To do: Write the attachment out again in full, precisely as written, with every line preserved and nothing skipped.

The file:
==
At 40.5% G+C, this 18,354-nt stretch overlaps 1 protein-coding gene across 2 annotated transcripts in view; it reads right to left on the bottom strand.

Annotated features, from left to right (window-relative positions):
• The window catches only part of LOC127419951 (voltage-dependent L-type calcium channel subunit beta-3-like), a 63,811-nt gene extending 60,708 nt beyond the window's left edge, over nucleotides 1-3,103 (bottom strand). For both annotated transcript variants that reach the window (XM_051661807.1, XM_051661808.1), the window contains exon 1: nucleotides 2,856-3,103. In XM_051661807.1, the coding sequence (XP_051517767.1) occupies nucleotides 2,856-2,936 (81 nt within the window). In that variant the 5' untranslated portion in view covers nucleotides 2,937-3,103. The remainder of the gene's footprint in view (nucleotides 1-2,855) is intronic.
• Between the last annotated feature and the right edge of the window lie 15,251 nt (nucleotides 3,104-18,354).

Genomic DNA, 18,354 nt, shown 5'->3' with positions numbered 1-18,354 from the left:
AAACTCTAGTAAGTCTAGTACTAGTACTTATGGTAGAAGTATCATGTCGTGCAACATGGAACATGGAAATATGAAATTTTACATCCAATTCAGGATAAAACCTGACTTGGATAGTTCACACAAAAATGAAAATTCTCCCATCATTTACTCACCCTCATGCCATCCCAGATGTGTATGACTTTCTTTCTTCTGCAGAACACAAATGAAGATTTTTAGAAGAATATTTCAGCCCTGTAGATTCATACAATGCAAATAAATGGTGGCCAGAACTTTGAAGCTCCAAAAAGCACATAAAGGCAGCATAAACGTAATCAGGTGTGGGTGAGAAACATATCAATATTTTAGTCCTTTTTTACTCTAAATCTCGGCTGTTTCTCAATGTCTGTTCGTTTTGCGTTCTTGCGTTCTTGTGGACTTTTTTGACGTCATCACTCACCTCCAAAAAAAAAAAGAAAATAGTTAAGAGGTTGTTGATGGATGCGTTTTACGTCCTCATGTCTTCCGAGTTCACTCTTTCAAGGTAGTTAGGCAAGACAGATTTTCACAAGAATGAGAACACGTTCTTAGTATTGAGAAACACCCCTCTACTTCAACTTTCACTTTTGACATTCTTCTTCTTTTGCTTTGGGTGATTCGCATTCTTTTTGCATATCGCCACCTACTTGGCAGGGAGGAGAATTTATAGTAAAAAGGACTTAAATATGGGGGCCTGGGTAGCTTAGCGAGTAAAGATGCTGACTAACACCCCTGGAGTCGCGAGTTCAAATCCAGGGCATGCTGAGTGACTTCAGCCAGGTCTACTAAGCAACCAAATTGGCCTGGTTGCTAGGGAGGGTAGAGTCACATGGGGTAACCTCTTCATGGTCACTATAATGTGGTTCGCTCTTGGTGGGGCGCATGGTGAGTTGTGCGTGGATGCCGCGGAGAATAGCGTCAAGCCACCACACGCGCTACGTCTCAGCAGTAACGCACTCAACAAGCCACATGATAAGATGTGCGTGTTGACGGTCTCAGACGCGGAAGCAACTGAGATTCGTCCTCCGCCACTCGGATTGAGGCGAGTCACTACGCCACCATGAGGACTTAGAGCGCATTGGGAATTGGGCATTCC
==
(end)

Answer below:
At 40.5% G+C, this 18,354-nt stretch overlaps 1 protein-coding gene across 2 annotated transcripts in view; it reads right to left on the bottom strand.

Annotated features, from left to right (window-relative positions):
• The window catches only part of LOC127419951 (voltage-dependent L-type calcium channel subunit beta-3-like), a 63,811-nt gene extending 60,708 nt beyond the window's left edge, over nucleotides 1-3,103 (bottom strand). For both annotated transcript variants that reach the window (XM_051661807.1, XM_051661808.1), the window contains exon 1: nucleotides 2,856-3,103. In XM_051661807.1, the coding sequence (XP_051517767.1) occupies nucleotides 2,856-2,936 (81 nt within the window). In that variant the 5' untranslated portion in view covers nucleotides 2,937-3,103. The remainder of the gene's footprint in view (nucleotides 1-2,855) is intronic.
• Between the last annotated feature and the right edge of the window lie 15,251 nt (nucleotides 3,104-18,354).

Genomic DNA, 18,354 nt, shown 5'->3' with positions numbered 1-18,354 from the left:
AAACTCTAGTAAGTCTAGTACTAGTACTTATGGTAGAAGTATCATGTCGTGCAACATGGAACATGGAAATATGAAATTTTACATCCAATTCAGGATAAAACCTGACTTGGATAGTTCACACAAAAATGAAAATTCTCCCATCATTTACTCACCCTCATGCCATCCCAGATGTGTATGACTTTCTTTCTTCTGCAGAACACAAATGAAGATTTTTAGAAGAATATTTCAGCCCTGTAGATTCATACAATGCAAATAAATGGTGGCCAGAACTTTGAAGCTCCAAAAAGCACATAAAGGCAGCATAAACGTAATCAGGTGTGGGTGAGAAACATATCAATATTTTAGTCCTTTTTTACTCTAAATCTCGGCTGTTTCTCAATGTCTGTTCGTTTTGCGTTCTTGCGTTCTTGTGGACTTTTTTGACGTCATCACTCACCTCCAAAAAAAAAAAGAAAATAGTTAAGAGGTTGTTGATGGATGCGTTTTACGTCCTCATGTCTTCCGAGTTCACTCTTTCAAGGTAGTTAGGCAAGACAGATTTTCACAAGAATGAGAACACGTTCTTAGTATTGAGAAACACCCCTCTACTTCAACTTTCACTTTTGACATTCTTCTTCTTTTGCTTTGGGTGATTCGCATTCTTTTTGCATATCGCCACCTACTTGGCAGGGAGGAGAATTTATAGTAAAAAGGACTTAAATATGGGGGCCTGGGTAGCTTAGCGAGTAAAGATGCTGACTAACACCCCTGGAGTCGCGAGTTCAAATCCAGGGCATGCTGAGTGACTTCAGCCAGGTCTACTAAGCAACCAAATTGGCCTGGTTGCTAGGGAGGGTAGAGTCACATGGGGTAACCTCTTCATGGTCACTATAATGTGGTTCGCTCTTGGTGGGGCGCATGGTGAGTTGTGCGTGGATGCCGCGGAGAATAGCGTCAAGCCACCACACGCGCTACGTCTCAGCAGTAACGCACTCAACAAGCCACATGATAAGATGTGCGTGTTGACGGTCTCAGACGCGGAAGCAACTGAGATTCGTCCTCCGCCACTCGGATTGAGGCGAGTCACTACGCCACCATGAGGACTTAGAGCGCATTGGGAATTGGGCATTCC